High inflation and insufficient savings for retirement is leading many older workers to delay or even abandon retirement plans. Research in the Harvard Business Review suggests that multigenerational teams can enhance productivity and performance, given that team members are willing to learn from their differences, as noted by researcher Megan Gerhardt.

“Silver workers” is a term that refers to individuals who are aged 50 or 55 and above, who are still active in the workforce.

It’s not correct however to assume that older people have a lower level of digital literacy. Given that the web has been widely accessible for about 25 years now - and smartphones for over 10, it’s likely that these silver workers have been using these technologies for a significant portion of their working lives.

When considering the digital experience for this demographic, several key factors - perhaps wrongly - spring to mind: Accessibility (A11y), loading speed, and the use of jargon to name three.

Accessibility refers to the design of products, devices, services, or environments for people who experience disabilities. It’s crucial to ensure that digital platforms are accessible to all users, including those who may have visual or hearing impairments, or other physical or cognitive disabilities.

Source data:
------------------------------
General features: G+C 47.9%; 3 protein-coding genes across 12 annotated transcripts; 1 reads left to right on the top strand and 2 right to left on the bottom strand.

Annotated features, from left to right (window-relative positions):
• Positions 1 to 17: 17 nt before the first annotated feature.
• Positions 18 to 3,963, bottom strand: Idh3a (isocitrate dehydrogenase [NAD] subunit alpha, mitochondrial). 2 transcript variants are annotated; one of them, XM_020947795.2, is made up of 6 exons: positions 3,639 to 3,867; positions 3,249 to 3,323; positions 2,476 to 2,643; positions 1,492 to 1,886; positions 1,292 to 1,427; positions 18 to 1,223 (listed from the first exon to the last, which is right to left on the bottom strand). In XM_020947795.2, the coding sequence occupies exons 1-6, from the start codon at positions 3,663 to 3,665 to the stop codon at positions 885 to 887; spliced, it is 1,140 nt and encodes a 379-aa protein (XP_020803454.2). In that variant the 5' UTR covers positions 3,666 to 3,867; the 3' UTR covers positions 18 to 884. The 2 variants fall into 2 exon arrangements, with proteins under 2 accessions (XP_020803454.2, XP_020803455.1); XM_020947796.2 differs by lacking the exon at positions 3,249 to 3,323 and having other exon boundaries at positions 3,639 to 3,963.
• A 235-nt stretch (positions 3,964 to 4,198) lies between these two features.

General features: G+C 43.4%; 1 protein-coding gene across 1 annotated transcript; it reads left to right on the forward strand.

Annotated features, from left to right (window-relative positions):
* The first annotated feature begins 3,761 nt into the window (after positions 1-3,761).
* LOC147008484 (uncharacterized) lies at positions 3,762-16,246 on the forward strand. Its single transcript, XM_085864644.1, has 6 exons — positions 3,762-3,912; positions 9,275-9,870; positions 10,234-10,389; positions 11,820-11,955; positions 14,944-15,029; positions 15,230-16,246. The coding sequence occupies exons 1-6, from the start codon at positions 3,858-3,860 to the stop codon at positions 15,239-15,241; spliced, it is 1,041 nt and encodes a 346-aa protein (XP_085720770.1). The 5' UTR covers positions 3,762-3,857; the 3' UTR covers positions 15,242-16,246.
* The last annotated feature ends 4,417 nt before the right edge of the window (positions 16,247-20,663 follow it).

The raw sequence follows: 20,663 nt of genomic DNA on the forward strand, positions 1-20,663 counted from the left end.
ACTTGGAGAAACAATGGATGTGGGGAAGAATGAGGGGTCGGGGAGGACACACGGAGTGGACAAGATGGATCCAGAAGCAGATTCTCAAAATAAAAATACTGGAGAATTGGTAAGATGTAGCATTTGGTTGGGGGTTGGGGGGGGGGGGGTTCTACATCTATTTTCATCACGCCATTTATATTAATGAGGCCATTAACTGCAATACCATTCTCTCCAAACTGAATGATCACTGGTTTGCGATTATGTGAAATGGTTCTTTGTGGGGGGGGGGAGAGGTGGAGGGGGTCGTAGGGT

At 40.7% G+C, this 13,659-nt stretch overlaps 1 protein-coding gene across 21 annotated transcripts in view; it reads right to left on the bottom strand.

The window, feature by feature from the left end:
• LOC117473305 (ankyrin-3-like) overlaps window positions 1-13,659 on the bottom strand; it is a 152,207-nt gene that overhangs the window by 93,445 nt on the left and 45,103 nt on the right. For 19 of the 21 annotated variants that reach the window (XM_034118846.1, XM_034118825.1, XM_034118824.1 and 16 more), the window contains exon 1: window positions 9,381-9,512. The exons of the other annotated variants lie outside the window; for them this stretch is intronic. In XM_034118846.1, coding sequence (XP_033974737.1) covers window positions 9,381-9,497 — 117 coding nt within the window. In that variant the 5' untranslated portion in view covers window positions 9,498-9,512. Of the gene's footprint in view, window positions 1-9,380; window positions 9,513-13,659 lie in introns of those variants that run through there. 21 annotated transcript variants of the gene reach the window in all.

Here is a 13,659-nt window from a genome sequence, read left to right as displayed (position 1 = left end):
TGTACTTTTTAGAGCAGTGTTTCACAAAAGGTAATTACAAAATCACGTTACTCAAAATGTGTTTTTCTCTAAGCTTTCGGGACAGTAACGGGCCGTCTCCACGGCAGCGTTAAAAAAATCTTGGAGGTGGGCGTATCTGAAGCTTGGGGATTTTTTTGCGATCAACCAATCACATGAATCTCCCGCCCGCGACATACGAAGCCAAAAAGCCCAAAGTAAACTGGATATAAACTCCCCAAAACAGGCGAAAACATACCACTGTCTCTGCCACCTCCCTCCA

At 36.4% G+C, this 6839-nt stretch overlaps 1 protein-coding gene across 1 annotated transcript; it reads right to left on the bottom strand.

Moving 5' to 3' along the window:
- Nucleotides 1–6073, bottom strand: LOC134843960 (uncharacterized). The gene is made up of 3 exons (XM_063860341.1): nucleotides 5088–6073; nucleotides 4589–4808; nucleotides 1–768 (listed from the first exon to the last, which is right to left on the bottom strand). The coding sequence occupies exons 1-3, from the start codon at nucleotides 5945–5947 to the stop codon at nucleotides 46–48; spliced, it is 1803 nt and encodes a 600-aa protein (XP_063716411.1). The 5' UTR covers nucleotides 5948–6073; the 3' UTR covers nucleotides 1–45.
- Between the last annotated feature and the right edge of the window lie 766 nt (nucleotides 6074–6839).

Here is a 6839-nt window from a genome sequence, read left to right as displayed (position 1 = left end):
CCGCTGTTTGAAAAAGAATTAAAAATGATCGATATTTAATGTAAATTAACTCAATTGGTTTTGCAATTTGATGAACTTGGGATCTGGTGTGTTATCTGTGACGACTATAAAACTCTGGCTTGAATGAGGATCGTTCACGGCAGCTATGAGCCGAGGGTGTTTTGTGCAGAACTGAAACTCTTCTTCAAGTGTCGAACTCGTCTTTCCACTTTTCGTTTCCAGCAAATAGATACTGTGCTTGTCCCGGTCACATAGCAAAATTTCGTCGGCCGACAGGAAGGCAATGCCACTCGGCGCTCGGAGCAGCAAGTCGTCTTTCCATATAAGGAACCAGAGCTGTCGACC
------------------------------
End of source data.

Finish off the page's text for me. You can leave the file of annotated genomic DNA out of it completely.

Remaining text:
Loading speed is a critical aspect of user experience. Slow loading times can frustrate users and may cause them to abandon a site or app - or just make their digital workplace harder to use.

Avoiding jargon and using plain language can make content more accessible and understandable to a wider range of users, including those who may not be as familiar with certain terms or concepts.

However, these considerations should not only be limited to silver workers and the ‘unretired’. They are best practices in all digital product design and should be followed to improve the user experience for all demographics.

For instance, heuristic usability evaluation can be a useful tool for improving digital experiences. NNG’s 10 usability heuristics are a set of principles for user interface design, and applying them can help ensure that a digital product is easy to use and meets the needs of a diverse range of users, not just the unretired.

In conclusion, the best approach to digital product design is to understand your users and follow established best practices.

As we prepare to begin 2024, I’m hopeful that designers can strive to create a user experience that is accessible, efficient, and user-friendly for everyone.